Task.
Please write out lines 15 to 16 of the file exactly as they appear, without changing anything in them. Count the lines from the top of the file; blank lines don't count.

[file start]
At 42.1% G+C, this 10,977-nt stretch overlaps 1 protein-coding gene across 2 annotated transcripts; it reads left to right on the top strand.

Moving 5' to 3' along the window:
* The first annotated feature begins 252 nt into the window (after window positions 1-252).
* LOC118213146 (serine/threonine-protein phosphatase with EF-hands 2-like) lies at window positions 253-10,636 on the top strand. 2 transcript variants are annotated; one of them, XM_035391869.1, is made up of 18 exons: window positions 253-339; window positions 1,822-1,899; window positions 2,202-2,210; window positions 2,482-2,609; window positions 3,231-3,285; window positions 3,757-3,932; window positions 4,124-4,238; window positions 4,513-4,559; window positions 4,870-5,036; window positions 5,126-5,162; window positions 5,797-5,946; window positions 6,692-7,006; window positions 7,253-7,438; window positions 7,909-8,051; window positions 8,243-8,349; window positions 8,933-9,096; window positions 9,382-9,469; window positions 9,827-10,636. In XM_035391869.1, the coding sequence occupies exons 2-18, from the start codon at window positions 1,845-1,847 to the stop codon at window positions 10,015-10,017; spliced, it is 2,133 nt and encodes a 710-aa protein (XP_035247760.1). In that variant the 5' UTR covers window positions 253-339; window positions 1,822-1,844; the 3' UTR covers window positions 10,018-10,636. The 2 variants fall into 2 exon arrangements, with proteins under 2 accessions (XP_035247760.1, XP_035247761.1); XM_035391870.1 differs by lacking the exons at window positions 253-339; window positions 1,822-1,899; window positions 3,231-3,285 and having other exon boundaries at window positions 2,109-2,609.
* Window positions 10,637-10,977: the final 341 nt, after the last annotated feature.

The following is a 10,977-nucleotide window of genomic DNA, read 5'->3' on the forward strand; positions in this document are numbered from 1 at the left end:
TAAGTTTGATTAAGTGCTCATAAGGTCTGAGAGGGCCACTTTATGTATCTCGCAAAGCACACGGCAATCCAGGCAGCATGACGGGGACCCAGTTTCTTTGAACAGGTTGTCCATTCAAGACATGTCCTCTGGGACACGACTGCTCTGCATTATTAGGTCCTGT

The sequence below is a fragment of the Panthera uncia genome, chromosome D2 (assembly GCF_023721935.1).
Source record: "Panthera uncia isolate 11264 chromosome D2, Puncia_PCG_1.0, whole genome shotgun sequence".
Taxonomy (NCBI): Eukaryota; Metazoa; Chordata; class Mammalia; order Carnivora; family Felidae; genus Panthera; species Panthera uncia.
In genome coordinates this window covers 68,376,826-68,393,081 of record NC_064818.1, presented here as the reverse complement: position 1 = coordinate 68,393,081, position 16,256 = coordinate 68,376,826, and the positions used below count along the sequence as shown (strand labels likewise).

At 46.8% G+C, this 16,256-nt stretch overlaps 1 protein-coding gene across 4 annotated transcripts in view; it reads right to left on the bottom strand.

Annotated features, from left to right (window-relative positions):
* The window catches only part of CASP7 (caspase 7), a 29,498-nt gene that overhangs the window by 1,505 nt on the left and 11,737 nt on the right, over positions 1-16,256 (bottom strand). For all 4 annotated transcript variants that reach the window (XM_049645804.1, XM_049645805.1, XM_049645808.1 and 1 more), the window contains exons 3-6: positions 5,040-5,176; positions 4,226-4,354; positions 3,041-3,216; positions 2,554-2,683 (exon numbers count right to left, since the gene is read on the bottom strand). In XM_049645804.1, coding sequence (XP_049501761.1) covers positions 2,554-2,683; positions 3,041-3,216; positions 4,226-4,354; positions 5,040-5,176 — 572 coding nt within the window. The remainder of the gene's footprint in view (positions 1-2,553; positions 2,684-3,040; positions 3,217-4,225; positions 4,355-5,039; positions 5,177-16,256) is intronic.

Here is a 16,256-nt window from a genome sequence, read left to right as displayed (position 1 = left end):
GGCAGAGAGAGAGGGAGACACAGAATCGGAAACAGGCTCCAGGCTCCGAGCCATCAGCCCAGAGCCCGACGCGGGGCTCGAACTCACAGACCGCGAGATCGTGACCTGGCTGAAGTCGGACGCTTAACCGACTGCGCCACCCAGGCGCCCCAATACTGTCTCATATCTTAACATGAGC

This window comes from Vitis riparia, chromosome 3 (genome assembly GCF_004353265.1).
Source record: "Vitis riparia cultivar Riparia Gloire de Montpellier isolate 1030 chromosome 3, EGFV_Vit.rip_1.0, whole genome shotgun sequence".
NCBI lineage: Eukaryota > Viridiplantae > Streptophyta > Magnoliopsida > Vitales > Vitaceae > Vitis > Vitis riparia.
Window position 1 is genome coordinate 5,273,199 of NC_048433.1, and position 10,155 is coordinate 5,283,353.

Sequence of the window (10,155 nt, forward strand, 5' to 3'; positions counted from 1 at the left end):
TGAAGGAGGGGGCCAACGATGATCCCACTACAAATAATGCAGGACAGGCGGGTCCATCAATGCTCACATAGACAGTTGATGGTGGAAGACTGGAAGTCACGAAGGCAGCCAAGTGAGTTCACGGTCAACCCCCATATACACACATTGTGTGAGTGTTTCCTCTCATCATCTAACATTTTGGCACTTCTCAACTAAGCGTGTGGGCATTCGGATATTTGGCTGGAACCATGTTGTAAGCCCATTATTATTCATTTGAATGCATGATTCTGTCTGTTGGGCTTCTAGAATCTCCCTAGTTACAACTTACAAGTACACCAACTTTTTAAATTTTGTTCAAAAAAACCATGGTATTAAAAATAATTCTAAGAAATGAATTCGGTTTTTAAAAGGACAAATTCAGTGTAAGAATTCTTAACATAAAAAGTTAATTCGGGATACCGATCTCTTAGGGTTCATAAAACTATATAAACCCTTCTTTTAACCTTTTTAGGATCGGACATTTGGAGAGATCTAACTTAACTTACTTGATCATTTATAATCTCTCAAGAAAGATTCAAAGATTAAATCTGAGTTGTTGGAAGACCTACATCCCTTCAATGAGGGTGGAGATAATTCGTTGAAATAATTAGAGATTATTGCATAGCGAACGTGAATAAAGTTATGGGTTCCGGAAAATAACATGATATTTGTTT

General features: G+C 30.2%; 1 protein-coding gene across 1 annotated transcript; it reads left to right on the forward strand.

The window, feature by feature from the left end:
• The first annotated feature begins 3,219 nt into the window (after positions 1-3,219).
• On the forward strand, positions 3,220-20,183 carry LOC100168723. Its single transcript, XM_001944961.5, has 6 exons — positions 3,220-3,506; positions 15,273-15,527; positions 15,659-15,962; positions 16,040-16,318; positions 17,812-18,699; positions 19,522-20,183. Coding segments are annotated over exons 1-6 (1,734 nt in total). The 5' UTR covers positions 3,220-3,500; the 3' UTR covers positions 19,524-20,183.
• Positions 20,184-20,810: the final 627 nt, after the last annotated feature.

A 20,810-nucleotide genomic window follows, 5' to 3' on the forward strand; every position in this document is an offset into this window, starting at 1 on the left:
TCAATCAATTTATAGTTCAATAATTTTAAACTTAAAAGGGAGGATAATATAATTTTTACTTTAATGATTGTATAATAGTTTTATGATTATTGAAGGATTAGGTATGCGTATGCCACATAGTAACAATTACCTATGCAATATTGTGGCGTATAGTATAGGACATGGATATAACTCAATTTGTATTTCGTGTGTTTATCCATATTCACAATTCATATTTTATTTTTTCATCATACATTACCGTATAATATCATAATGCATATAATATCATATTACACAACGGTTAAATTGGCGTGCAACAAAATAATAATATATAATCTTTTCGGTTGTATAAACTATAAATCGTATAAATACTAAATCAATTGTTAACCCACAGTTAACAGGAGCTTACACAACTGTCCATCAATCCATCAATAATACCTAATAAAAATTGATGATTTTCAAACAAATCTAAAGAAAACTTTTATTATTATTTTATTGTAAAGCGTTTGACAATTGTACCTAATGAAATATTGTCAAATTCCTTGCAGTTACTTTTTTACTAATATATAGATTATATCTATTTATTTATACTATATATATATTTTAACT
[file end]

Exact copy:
Here is a 16,256-nt window from a genome sequence, read left to right as displayed (position 1 = left end):
GGCAGAGAGAGAGGGAGACACAGAATCGGAAACAGGCTCCAGGCTCCGAGCCATCAGCCCAGAGCCCGACGCGGGGCTCGAACTCACAGACCGCGAGATCGTGACCTGGCTGAAGTCGGACGCTTAACCGACTGCGCCACCCAGGCGCCCCAATACTGTCTCATATCTTAACATGAGC